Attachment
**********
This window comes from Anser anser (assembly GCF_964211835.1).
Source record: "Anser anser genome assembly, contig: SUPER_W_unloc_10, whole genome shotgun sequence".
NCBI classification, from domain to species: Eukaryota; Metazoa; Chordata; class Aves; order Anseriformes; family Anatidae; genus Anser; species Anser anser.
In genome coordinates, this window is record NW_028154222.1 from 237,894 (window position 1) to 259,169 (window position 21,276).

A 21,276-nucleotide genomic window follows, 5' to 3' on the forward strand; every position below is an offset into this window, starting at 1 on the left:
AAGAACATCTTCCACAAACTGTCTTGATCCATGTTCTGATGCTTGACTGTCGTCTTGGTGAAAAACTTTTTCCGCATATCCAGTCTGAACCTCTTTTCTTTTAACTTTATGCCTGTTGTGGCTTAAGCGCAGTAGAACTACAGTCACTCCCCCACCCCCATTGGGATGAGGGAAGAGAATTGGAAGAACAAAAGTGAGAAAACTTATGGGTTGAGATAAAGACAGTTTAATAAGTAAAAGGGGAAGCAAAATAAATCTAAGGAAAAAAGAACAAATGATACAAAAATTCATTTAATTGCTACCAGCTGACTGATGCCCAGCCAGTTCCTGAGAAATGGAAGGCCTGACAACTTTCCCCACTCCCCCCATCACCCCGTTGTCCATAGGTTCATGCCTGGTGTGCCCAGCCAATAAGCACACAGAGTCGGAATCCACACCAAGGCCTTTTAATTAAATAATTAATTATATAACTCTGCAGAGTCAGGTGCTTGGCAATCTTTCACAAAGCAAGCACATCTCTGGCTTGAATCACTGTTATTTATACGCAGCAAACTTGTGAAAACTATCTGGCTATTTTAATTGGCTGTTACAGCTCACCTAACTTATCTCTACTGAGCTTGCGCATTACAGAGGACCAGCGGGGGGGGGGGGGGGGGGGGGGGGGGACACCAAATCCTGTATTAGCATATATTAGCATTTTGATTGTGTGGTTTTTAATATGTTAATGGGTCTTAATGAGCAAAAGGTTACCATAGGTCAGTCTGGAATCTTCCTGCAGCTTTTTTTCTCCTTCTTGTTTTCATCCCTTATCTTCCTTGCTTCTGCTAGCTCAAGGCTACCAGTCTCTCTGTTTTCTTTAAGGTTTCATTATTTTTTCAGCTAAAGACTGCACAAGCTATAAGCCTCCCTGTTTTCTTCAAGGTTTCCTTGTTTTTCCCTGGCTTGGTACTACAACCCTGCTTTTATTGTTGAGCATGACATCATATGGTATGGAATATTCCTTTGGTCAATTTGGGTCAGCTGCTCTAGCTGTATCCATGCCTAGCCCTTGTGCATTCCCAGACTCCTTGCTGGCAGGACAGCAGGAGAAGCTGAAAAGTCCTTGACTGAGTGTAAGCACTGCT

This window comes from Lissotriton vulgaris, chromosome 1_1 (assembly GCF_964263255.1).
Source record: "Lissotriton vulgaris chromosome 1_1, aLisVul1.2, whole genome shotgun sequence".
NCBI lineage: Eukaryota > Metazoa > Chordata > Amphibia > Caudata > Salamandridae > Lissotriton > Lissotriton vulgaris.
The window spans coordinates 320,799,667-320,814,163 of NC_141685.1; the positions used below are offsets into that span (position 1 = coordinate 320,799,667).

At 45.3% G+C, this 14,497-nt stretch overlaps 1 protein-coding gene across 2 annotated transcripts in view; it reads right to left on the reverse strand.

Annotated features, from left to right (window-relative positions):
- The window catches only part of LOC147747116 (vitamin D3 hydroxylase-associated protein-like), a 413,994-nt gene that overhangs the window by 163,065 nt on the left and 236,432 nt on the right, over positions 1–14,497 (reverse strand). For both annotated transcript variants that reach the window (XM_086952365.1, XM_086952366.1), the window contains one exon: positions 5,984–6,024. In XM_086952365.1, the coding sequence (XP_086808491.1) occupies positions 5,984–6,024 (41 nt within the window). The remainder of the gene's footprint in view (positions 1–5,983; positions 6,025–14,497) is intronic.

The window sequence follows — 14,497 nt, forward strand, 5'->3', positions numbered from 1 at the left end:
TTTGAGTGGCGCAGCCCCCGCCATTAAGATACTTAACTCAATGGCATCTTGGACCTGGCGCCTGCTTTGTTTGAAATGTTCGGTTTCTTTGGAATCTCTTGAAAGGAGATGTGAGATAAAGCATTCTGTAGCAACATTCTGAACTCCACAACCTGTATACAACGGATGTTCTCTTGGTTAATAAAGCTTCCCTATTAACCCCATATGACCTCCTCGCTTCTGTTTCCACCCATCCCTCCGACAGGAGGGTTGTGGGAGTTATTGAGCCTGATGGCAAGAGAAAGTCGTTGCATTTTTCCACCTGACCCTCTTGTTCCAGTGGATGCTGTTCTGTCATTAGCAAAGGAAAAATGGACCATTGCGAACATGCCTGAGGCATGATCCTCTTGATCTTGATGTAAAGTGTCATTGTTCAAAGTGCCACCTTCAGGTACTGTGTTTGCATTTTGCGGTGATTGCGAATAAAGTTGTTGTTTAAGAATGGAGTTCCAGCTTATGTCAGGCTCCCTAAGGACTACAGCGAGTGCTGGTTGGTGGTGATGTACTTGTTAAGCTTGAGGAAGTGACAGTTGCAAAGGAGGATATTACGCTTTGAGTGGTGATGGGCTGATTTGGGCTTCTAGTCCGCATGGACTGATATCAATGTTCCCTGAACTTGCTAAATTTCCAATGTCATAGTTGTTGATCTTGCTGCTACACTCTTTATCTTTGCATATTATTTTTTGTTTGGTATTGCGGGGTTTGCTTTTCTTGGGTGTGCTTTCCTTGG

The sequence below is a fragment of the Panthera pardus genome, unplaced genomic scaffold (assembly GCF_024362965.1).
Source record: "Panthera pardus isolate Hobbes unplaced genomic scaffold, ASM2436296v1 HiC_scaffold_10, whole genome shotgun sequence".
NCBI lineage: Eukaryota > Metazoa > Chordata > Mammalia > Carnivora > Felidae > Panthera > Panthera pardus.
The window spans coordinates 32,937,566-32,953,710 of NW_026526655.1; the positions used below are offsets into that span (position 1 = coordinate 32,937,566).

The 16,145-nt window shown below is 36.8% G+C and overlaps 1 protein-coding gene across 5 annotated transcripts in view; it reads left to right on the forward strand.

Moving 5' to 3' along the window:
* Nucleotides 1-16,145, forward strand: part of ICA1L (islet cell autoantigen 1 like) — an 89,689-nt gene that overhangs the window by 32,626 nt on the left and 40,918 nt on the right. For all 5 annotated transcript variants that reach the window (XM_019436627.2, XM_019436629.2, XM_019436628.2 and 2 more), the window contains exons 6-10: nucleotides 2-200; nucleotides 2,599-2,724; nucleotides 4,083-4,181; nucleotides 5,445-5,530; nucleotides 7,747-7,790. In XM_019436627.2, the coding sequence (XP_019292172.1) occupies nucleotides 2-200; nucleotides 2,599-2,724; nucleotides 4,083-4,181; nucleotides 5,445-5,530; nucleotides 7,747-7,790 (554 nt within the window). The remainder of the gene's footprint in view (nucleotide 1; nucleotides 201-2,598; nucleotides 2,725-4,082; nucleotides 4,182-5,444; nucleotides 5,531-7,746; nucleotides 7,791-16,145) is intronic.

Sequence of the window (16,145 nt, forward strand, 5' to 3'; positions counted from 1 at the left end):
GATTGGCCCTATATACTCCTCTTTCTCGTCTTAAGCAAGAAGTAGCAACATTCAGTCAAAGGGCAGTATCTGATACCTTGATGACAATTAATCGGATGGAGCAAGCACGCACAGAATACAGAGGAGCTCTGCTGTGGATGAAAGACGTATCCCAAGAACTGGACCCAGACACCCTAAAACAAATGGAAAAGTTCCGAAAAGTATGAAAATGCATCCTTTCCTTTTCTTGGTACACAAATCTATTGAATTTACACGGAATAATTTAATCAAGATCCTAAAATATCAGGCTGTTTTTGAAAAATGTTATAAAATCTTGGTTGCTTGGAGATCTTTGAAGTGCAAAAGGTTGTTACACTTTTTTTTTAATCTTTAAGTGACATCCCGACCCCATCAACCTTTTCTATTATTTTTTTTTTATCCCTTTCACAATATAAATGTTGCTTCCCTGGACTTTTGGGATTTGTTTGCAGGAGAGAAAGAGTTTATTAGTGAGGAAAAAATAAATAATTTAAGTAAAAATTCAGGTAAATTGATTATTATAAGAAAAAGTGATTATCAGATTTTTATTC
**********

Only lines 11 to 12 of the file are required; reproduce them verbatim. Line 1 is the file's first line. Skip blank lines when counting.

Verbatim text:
At 45.3% G+C, this 14,497-nt stretch overlaps 1 protein-coding gene across 2 annotated transcripts in view; it reads right to left on the reverse strand.

Annotated features, from left to right (window-relative positions):